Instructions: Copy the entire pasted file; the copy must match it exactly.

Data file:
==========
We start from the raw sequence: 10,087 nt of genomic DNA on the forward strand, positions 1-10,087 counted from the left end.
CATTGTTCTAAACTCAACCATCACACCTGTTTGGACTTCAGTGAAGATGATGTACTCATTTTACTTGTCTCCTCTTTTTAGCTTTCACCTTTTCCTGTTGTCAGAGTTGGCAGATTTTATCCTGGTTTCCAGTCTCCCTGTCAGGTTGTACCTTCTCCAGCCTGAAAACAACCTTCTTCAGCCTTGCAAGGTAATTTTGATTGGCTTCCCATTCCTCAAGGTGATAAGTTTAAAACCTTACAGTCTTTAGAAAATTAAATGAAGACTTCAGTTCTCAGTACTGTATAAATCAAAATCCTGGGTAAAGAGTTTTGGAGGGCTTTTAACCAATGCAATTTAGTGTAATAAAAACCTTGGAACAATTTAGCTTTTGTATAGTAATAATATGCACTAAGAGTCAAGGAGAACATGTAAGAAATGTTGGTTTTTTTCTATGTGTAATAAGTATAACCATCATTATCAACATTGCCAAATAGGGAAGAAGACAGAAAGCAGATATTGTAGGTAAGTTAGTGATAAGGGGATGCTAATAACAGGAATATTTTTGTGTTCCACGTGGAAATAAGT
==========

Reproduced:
We start from the raw sequence: 10,087 nt of genomic DNA on the forward strand, positions 1-10,087 counted from the left end.
CATTGTTCTAAACTCAACCATCACACCTGTTTGGACTTCAGTGAAGATGATGTACTCATTTTACTTGTCTCCTCTTTTTAGCTTTCACCTTTTCCTGTTGTCAGAGTTGGCAGATTTTATCCTGGTTTCCAGTCTCCCTGTCAGGTTGTACCTTCTCCAGCCTGAAAACAACCTTCTTCAGCCTTGCAAGGTAATTTTGATTGGCTTCCCATTCCTCAAGGTGATAAGTTTAAAACCTTACAGTCTTTAGAAAATTAAATGAAGACTTCAGTTCTCAGTACTGTATAAATCAAAATCCTGGGTAAAGAGTTTTGGAGGGCTTTTAACCAATGCAATTTAGTGTAATAAAAACCTTGGAACAATTTAGCTTTTGTATAGTAATAATATGCACTAAGAGTCAAGGAGAACATGTAAGAAATGTTGGTTTTTTTCTATGTGTAATAAGTATAACCATCATTATCAACATTGCCAAATAGGGAAGAAGACAGAAAGCAGATATTGTAGGTAAGTTAGTGATAAGGGGATGCTAATAACAGGAATATTTTTGTGTTCCACGTGGAAATAAGT